It’s incredibly appropriate that M. Night Shyamalan’s latest offering is about split personalities, or more accurately dissociative identity disorder (DID), as there are at least two distinct versions of the writer/director. For many, he is the twist-prone master of suspense hits like The Sixth Sense and Signs. More recently, he has developed a reputation for misguided critical flops like After Earth. Both versions of Shyamalan are equally valid, and to borrow the clinical parlance, distinct and relatively enduring. With SPLIT, Shyamalan reminds us of his command of the former, even if it doesn’t entirely shake the latter.
SPLIT wastes very little time in getting down to business, as friends Claire (Haley Lu Richardson) and Marcia (Jessica Sula), along with the social misfit Casey (Anya Taylor-Joy), are abducted by Kevin (James McAvoy) and kept locked in a windowless room. It soon becomes apparent that Kevin has 23 distinct personalities, and the girls’ abduction is tied into the emergence of the 24th.
Shyamalan is adept at moment-to-moment thrills, maintaining the same kind of high tension that sustained the most nerve-racking moments of The Village. The claustrophobic early moments of confusion in the enclosure, and the sinister hints of a darker purpose, envelop us completely. Shyamalan runs parallel stories around Casey’s past as well as Kevin’s psychiatrist (Betty Buckley), adding layers to the traditional horror setup. West Dylan Thordson’s grinding and droning score certainly maintains this vibe as well, as if it were pulsing directly out of the dimly lit corridors. There’s at least one scene of one the victims trapped inside a locker that is pure adrenaline-pumping horror and a showcase for Shyamalan’s understanding of mise-en-scène.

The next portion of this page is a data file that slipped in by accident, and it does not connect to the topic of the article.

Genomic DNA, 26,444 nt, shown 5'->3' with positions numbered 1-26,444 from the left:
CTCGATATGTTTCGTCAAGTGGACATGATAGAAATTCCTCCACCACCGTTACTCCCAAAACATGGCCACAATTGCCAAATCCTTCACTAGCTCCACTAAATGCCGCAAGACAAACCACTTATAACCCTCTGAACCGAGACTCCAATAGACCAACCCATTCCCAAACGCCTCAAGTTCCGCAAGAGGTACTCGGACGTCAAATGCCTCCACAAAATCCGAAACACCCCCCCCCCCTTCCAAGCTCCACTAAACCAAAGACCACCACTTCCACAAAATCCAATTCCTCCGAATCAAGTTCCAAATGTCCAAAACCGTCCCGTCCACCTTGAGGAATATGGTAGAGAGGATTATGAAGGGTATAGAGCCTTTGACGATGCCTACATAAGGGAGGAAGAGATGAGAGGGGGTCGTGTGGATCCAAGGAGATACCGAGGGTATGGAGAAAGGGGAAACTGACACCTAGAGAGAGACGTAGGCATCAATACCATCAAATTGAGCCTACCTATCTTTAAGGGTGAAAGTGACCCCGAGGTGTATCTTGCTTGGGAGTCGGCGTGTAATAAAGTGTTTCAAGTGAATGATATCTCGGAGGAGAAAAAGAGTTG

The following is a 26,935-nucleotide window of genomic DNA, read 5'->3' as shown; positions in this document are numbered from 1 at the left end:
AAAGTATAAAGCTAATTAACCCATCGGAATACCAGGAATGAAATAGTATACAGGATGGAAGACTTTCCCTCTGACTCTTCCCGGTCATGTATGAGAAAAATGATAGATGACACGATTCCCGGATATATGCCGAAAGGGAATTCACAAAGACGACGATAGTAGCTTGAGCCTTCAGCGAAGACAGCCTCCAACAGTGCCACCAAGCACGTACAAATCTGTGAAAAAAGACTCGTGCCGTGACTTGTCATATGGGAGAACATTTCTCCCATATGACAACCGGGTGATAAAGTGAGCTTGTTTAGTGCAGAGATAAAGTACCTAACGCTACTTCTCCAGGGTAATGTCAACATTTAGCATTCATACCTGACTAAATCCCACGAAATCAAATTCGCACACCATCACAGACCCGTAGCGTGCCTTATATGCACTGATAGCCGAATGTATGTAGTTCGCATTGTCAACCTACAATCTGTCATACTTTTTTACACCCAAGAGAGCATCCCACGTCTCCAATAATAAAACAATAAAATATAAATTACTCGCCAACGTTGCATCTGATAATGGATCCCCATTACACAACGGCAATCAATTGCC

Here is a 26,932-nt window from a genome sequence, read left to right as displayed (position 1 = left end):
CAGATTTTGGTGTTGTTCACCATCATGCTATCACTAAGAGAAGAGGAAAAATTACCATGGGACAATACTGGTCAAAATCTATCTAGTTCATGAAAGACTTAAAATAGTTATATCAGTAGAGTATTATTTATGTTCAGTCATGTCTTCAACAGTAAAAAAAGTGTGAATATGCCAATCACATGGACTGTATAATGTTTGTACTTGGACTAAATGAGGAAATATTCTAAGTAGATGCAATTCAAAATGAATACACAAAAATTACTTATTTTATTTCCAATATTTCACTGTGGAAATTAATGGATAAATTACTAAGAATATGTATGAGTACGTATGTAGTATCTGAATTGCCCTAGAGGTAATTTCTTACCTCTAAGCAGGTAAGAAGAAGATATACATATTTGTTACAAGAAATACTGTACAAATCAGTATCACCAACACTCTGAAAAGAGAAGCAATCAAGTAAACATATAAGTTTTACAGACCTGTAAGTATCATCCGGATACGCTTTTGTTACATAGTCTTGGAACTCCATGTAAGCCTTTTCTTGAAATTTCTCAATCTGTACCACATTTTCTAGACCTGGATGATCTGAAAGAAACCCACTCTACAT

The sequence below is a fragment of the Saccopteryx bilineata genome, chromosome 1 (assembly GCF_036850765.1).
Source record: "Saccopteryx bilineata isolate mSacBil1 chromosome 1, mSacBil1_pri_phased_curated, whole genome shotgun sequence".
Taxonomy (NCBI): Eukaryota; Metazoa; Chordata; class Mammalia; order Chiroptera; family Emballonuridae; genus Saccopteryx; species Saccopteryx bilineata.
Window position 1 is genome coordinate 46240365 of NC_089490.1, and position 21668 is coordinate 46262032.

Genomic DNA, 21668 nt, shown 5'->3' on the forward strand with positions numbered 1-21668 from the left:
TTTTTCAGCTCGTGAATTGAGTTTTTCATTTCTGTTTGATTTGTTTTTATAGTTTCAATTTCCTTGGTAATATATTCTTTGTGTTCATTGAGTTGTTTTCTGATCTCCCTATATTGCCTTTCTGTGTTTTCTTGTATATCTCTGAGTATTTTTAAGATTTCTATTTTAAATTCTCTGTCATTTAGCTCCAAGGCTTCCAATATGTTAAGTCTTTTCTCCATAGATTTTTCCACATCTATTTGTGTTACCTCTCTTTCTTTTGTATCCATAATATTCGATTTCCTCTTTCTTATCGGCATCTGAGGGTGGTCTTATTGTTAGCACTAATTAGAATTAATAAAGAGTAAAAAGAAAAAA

The constant tension is exacerbated by the unpredictable nature of Kevin’s transformations, with McAvoy turning on a dime at times between a small child, a woman, an artist and so on. While it skirts the edges of pantomime, McAvoy demonstrates it’s possible to be both a character actor and a lead. Genuinely sinister, he’s also sympathetic at times, and in the right circumstances his character could be one of the horror greats. Taylor-Joy, seen most recently as the cold-eyed lead in the capable thriller Morgan, brings a similar mixture of pathos and uncertainty.
Where the film falters in a reliance on horror tropes, including scantily clad femmes deliberately left in their underwear for long stretches. Shyamalan mercifully keeps the gore to a minimum, but the sub-story of Buckley as a concerned psychiatrist has an odd little tone to it. It’s these divergences that cause the narrative to fracture all over the place, and also suffer as many personality crises as its lead.
As SPLIT sputters out to a less than satisfying and anticlimactic conclusion, Shyamalan wraps himself up in a self-created riddle, crafting an answer to something that didn’t necessarily have a question. Indeed, a bonus scene indicates that the creator is more interested in paying tribute to his own cinematic legacy than joining all of the pieces together, and an obligatory twist that you will see coming if you’re paying attention. Nevertheless, SPLIT provides a throwback tension in its initial old-school approach to suspense, even if it dissociates itself from its own strengths in the crucial final act.